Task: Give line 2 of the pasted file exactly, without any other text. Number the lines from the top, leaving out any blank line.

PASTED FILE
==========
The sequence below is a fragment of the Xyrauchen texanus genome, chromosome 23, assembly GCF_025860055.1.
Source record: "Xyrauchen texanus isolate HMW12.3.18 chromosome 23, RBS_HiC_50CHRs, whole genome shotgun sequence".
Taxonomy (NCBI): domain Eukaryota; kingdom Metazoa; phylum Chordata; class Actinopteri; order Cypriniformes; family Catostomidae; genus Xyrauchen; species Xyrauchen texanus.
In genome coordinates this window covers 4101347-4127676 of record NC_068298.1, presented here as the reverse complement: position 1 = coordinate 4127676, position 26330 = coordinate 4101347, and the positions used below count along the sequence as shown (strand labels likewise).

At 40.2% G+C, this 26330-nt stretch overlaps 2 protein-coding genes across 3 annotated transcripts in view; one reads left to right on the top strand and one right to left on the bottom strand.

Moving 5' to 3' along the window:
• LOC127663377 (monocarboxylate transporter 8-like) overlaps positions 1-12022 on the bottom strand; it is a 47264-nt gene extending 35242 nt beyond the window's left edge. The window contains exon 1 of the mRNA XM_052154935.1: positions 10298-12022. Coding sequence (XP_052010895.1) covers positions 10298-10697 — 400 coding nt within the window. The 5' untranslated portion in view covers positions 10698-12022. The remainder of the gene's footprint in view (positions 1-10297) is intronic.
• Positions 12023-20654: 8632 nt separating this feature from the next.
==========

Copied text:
Source record: "Xyrauchen texanus isolate HMW12.3.18 chromosome 23, RBS_HiC_50CHRs, whole genome shotgun sequence".